Volume 73, Number 48 | March 31 - April 6, 2004

Talking Point


How the Washington Sq. Arch came to be restored

By Bob O’Sullivan

Eight years ago, when my daughter was turning 2 years old, I spent a lot of time in Washington Sq. Park playground. I was upset by the litter in and around the playground. I complained to the parks manager, K.C. Sahl, and thus began my involvement in Washington Sq. Park.

This spring, the restoration of the Washington Memorial Arch will be completed, and plans are being made to restore the entire park. This is a good time to look back at how the restoration of the arch became a community priority and how a small group of people from the Parks Department, Community Board 2, New York University and neighborhood organizations worked together with elected officials to make it happen.

K.C. Sahl was more than a park manager; he was the lead organizer for the park. In my case, K.C. invited me to a meeting of other parents who had complaints. The meeting led to a group of parents reviving a parents organization from the late 1960s, The Washington Square Park Council. Karin Bravin, Lisa Rosenthal and myself led the organization until this year, when we turned it over to a new generation of parents. K.C. helped us focus on how to improve programs in the playground, create events and finally how to improve the overall park.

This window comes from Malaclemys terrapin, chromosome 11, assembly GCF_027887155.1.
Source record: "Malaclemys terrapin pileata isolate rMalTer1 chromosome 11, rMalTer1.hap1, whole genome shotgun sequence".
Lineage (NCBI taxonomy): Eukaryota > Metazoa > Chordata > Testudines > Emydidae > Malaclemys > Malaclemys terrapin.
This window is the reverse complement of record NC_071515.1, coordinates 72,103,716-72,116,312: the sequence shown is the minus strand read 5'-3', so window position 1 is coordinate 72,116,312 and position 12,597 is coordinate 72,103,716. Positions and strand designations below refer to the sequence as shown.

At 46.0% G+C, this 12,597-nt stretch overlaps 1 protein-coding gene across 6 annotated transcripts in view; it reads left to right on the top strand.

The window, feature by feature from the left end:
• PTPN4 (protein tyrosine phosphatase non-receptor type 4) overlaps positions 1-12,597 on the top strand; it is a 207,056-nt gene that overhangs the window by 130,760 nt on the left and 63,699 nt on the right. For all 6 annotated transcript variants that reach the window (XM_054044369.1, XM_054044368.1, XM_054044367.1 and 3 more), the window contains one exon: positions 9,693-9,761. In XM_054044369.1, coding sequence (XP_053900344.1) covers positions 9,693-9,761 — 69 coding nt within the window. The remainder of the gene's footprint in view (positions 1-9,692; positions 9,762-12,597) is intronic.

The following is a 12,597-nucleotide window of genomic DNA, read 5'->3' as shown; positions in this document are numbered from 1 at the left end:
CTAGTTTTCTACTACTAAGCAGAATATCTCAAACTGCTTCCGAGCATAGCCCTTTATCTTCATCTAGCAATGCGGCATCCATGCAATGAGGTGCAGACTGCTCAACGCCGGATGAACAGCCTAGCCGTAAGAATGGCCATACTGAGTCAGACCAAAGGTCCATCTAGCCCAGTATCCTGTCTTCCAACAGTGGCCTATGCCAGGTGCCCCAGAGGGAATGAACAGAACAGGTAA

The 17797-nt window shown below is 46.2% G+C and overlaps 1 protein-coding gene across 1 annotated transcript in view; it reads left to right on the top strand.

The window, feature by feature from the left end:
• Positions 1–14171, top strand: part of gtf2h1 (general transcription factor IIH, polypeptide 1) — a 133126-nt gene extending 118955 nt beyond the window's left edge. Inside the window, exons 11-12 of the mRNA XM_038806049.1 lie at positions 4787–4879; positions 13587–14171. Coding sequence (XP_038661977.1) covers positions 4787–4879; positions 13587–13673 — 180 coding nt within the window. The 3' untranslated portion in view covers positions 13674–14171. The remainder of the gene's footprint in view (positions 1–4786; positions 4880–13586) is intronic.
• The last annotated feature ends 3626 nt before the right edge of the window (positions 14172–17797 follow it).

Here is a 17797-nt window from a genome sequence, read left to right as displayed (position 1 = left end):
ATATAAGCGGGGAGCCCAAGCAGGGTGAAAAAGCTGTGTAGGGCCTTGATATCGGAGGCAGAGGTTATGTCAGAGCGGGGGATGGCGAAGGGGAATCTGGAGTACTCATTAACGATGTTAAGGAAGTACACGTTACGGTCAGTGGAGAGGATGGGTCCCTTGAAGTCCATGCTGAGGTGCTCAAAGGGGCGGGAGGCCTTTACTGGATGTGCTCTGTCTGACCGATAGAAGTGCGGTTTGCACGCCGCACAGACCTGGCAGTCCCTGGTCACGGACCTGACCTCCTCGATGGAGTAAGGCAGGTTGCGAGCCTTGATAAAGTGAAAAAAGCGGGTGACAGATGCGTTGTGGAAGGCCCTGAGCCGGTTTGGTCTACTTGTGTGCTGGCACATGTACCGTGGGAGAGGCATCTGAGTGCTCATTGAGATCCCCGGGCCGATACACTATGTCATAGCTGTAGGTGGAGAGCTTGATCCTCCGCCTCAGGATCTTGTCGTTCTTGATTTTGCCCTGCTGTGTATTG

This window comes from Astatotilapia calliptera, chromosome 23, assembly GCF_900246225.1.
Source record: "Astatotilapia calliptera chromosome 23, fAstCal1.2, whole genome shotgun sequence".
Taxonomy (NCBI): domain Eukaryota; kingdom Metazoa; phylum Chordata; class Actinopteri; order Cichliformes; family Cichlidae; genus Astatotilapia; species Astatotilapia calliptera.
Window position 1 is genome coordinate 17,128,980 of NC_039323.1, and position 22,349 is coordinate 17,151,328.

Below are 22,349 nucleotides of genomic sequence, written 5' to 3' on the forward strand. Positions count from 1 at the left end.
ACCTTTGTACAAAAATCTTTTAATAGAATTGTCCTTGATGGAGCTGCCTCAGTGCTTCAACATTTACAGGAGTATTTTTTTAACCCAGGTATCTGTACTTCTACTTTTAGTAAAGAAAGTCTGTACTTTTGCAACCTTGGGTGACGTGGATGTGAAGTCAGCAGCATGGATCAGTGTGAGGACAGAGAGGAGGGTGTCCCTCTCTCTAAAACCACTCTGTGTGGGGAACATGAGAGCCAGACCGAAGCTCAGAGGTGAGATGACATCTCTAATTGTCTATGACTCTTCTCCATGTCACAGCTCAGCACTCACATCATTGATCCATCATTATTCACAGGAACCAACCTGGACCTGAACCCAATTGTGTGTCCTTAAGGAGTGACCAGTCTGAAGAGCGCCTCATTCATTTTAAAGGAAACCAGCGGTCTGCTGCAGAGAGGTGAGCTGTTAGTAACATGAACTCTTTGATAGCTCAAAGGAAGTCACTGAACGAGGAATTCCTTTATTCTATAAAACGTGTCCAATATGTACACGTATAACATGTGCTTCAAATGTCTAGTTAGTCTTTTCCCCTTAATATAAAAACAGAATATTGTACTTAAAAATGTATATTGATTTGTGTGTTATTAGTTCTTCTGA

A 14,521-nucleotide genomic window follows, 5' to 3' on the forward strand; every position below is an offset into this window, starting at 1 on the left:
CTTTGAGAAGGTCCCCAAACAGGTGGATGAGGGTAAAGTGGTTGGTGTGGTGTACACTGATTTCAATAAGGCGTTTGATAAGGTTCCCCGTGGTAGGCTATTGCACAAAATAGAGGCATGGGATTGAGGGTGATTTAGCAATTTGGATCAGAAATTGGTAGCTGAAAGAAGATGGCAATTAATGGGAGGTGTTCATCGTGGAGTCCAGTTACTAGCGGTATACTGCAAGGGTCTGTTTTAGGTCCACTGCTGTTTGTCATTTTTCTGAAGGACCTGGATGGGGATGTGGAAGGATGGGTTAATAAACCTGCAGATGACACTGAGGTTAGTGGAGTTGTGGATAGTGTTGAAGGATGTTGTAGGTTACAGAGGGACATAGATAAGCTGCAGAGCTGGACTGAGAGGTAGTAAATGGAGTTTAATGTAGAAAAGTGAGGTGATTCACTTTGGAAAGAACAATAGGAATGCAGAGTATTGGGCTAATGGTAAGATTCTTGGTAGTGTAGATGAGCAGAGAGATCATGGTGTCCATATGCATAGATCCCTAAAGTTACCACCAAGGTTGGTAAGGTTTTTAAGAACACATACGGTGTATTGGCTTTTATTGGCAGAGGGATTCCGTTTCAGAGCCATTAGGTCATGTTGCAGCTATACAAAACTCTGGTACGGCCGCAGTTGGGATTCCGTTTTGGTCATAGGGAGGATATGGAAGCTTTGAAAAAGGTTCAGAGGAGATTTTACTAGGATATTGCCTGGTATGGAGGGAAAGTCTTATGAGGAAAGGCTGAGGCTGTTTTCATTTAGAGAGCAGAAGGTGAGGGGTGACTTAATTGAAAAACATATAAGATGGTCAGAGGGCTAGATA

K.C. introduced us to the Manhattan borough Parks commissioner, Adrian Benepe, now the city’s Parks commissioner. He also introduced us to Bob Cohen, then director of Community Affairs at New York University, and the late Tony Dapolito, who was the chairperson of the Parks Committee of Community Board 2. Over the following two years, we worked together staging events for families in the park and coordinating grants from foundations for playground entertainment. It soon became evident that the entire park was rundown and needed major funding to improve the environment.

At one meeting with Benepe, he suggested we focus on one major project to improve the park, possibly restoration of the fountain or the arch. Adrian suggested we build support in the community and on Community Board 2 for a park construction project. Over several years, Benepe met with us in his office and at community meetings in Greenwich Village. He was always available by telephone and offered us advice, encouragement and guidance. One of Adrian’s first suggestions was that we speak with Tony Dapolito, unofficially the mayor of Greenwich Village and an influential member of Community Board 2.

If you wanted to see Tony, you stopped by his bakery, bought some bread and asked Tony his advice. Who should we call? Who do we need to talk to on the community board? In the City Council? What about the borough president? What other community groups should we involve? Tony always provided great advice, along with stories from earlier days. Tony provided the historical context of past battles to make his points. We all miss Tony.